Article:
Increasing penetration into the Americas by the Portuguese created more demand for labour in Brazil--primarily for farming and mining. To meet this demand, a trans-Atlantic slave trade soon developed. Slave-based economies quickly spread to the Caribbean and the southern portion of what is today the United States. These areas all developed an insatiable demand for slaves.

As European nations grew more powerful, especially Portugal, Spain, France and England, they began vying for control of the African slave trade, with little effect on the local African and Arab trading. Great Britain's existing colonies in the Lesser Antilles and their effective naval control of the Mid Atlantic forced other countries to abandon their enterprises due to inefficiency in cost. The English crown provided a charter giving the Royal African Company monopoly over the African slave routes until 1712.

Why African Slaves?

In the late 15th century, Europeans (Spanish and Portuguese first) began to explore, colonize and conquer the territory in the Americas. The European colonists attempted to enslave some of the Native Americans to perform hard physical labor, but found them unaccustomed to hard agrarian labor and so familiar with the local environment that it was difficult to prevent their escape. Their lack of resistance to common European diseases was another factor against their suitability for slavery. The Europeans had also noted the West African practice of enslaving prisoners of war (a common phenomenon among many peoples on all of the continents). European colonial powers traded guns, brandy and other goods for these slaves, but this had little effect on the Arabian and African trade. The African slaves proved more resistant to European diseases than indigenous Americans, familiar with a tropical climate and accustomed to agricultural work. As a result, regular trade was soon established.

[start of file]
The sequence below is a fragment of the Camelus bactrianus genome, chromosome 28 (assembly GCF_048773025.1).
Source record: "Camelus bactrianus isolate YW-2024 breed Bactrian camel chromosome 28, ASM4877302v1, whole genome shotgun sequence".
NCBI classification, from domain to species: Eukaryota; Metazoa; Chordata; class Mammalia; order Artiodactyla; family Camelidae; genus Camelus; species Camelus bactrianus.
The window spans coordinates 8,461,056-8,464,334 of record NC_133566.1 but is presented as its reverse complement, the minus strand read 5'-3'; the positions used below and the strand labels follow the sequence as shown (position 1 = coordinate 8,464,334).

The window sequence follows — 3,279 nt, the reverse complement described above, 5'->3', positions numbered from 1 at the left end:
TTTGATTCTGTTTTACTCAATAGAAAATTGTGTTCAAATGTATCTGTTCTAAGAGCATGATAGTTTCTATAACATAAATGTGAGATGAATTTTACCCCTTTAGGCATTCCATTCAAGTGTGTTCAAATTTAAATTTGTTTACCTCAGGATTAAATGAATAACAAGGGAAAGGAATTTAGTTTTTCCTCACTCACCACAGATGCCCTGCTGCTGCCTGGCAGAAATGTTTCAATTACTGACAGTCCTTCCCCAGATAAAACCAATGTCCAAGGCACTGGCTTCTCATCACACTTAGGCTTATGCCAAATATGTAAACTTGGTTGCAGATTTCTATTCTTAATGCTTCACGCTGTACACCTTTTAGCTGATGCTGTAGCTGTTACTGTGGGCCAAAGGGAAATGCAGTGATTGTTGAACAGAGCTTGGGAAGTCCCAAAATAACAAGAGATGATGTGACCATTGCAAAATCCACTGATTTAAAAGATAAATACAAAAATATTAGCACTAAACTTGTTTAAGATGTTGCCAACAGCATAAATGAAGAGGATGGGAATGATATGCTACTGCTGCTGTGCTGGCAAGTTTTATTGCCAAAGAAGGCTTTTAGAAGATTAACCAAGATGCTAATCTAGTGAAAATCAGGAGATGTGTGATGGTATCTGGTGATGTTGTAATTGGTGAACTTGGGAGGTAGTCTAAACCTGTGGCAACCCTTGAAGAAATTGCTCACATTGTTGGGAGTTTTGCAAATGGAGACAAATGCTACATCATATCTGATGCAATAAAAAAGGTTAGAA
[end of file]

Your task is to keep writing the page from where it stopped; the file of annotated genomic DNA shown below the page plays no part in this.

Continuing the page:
Effect on the economy of Africa

Cowrie shells were used as money in the slave trade
Cowrie shells were used as money in the slave trade
Two slightly differing Okpoho Manillas as used to purchase slaves
Two slightly differing Okpoho Manillas as used to purchase slaves

No scholars dispute the harm done to the slaves themselves, but the effect of the trade on African societies is much debated due to the apparent influx of capital to Africans. Proponents of the slave trade, such as Archibald Dalzel, argued that African societies were robust and not much affected by the ongoing trade. In the 19th century, European abolitionists, most prominently Dr. David Livingston, took the opposite view arguing that the fragile local economy and societies were being severely harmed by the ongoing trade. This view continued with scholars until the 1960s and 70s such as Basil Davidson, who conceded it might have had some benefits while still acknowledging its largely negative impact on Africa. Historian Walter Rodney estimates that by c.1770, the King of Dahomey was earning an estimated £250,000 per year by selling captive African soldiers and even his own people to the European slave-traders. Most of this money was spent on British-made firearms (of very poor quality) and industrial-grade alcohol.